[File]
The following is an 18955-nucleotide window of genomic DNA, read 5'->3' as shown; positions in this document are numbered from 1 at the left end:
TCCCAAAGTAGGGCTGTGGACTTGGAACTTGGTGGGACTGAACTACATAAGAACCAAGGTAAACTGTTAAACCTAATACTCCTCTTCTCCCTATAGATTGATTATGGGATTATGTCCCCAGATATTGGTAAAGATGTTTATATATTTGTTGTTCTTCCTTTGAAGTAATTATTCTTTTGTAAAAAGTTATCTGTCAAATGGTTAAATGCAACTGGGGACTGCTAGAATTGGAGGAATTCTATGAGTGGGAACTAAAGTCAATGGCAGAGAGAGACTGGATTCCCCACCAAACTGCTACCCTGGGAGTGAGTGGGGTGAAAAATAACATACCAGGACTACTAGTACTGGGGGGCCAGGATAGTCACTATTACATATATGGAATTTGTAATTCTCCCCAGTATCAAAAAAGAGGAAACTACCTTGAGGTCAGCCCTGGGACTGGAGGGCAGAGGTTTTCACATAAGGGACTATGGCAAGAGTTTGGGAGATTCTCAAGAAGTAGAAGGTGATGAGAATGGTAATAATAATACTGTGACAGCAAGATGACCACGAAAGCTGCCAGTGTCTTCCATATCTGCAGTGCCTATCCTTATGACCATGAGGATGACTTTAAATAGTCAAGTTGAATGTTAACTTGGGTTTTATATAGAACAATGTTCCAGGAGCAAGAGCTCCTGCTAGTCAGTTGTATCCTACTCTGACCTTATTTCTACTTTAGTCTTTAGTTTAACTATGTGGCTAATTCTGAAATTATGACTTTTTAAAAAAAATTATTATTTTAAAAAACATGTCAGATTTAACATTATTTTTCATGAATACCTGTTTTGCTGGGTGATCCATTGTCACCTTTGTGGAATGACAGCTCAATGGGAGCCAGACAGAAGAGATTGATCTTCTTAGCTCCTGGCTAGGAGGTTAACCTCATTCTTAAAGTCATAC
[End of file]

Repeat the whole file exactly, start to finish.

The following is an 18955-nucleotide window of genomic DNA, read 5'->3' as shown; positions in this document are numbered from 1 at the left end:
TCCCAAAGTAGGGCTGTGGACTTGGAACTTGGTGGGACTGAACTACATAAGAACCAAGGTAAACTGTTAAACCTAATACTCCTCTTCTCCCTATAGATTGATTATGGGATTATGTCCCCAGATATTGGTAAAGATGTTTATATATTTGTTGTTCTTCCTTTGAAGTAATTATTCTTTTGTAAAAAGTTATCTGTCAAATGGTTAAATGCAACTGGGGACTGCTAGAATTGGAGGAATTCTATGAGTGGGAACTAAAGTCAATGGCAGAGAGAGACTGGATTCCCCACCAAACTGCTACCCTGGGAGTGAGTGGGGTGAAAAATAACATACCAGGACTACTAGTACTGGGGGGCCAGGATAGTCACTATTACATATATGGAATTTGTAATTCTCCCCAGTATCAAAAAAGAGGAAACTACCTTGAGGTCAGCCCTGGGACTGGAGGGCAGAGGTTTTCACATAAGGGACTATGGCAAGAGTTTGGGAGATTCTCAAGAAGTAGAAGGTGATGAGAATGGTAATAATAATACTGTGACAGCAAGATGACCACGAAAGCTGCCAGTGTCTTCCATATCTGCAGTGCCTATCCTTATGACCATGAGGATGACTTTAAATAGTCAAGTTGAATGTTAACTTGGGTTTTATATAGAACAATGTTCCAGGAGCAAGAGCTCCTGCTAGTCAGTTGTATCCTACTCTGACCTTATTTCTACTTTAGTCTTTAGTTTAACTATGTGGCTAATTCTGAAATTATGACTTTTTAAAAAAAATTATTATTTTAAAAAACATGTCAGATTTAACATTATTTTTCATGAATACCTGTTTTGCTGGGTGATCCATTGTCACCTTTGTGGAATGACAGCTCAATGGGAGCCAGACAGAAGAGATTGATCTTCTTAGCTCCTGGCTAGGAGGTTAACCTCATTCTTAAAGTCATAC